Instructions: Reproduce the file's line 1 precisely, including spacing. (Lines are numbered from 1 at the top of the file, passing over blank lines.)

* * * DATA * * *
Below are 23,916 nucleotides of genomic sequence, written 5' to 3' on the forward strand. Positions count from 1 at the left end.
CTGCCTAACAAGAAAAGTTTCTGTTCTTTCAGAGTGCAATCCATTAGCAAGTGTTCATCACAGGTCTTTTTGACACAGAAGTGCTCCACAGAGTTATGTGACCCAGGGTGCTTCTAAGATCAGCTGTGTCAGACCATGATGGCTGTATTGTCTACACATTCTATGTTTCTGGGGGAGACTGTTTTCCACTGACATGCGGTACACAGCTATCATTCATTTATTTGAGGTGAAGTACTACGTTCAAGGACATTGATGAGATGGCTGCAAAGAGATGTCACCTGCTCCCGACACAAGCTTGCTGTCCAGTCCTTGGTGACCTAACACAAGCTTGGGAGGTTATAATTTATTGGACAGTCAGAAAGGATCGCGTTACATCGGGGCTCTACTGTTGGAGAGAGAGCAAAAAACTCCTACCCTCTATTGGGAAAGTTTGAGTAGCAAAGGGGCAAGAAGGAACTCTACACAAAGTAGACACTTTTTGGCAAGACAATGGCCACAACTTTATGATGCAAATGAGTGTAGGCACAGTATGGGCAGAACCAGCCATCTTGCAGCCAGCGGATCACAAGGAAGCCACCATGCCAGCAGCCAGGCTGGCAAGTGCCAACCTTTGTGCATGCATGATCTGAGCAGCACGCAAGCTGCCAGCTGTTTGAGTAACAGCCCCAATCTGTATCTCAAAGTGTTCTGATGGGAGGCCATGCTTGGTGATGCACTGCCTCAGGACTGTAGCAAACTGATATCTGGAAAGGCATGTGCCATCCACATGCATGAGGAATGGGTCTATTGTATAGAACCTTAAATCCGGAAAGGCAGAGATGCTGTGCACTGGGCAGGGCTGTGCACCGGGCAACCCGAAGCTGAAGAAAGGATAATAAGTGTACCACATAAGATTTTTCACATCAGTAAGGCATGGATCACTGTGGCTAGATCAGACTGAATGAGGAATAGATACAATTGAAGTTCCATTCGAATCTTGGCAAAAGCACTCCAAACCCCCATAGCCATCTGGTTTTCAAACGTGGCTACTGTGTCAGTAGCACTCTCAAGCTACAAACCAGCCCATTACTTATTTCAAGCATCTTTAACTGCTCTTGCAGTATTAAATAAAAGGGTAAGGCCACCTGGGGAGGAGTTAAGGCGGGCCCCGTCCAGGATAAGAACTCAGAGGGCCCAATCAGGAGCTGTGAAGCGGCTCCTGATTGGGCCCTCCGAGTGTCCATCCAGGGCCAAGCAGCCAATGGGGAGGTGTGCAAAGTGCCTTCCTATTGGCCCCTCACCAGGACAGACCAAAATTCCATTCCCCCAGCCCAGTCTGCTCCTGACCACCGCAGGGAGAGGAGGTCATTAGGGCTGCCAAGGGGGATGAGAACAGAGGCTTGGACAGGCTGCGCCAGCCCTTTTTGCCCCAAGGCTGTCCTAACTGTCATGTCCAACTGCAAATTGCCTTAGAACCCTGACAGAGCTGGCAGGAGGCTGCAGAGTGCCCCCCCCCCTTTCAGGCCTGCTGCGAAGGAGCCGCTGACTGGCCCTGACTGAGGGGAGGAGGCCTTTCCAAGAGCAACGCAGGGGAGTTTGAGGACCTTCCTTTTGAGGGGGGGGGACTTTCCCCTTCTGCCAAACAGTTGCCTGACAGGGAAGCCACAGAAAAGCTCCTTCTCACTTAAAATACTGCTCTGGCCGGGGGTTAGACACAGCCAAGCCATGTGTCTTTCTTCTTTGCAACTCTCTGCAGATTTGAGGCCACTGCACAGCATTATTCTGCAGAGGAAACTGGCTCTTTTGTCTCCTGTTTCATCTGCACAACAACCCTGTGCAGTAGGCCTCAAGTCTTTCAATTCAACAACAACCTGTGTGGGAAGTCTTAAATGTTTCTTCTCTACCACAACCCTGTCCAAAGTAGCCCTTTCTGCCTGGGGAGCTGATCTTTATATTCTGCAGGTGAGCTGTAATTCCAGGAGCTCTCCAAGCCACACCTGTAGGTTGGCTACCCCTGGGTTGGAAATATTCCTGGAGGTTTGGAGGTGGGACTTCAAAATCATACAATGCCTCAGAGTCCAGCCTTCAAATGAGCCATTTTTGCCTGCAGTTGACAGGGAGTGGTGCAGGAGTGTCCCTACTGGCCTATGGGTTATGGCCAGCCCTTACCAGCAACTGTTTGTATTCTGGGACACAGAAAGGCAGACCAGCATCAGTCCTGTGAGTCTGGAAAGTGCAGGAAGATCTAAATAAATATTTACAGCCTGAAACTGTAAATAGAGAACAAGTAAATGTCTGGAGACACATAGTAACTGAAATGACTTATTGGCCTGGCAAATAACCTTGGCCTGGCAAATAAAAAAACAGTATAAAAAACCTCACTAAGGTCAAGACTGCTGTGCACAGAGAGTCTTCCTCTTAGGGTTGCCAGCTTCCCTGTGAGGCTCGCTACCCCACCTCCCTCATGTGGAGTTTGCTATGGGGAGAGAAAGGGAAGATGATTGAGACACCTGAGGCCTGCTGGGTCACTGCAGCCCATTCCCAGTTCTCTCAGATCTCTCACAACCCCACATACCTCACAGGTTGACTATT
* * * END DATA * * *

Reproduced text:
Below are 23,916 nucleotides of genomic sequence, written 5' to 3' on the forward strand. Positions count from 1 at the left end.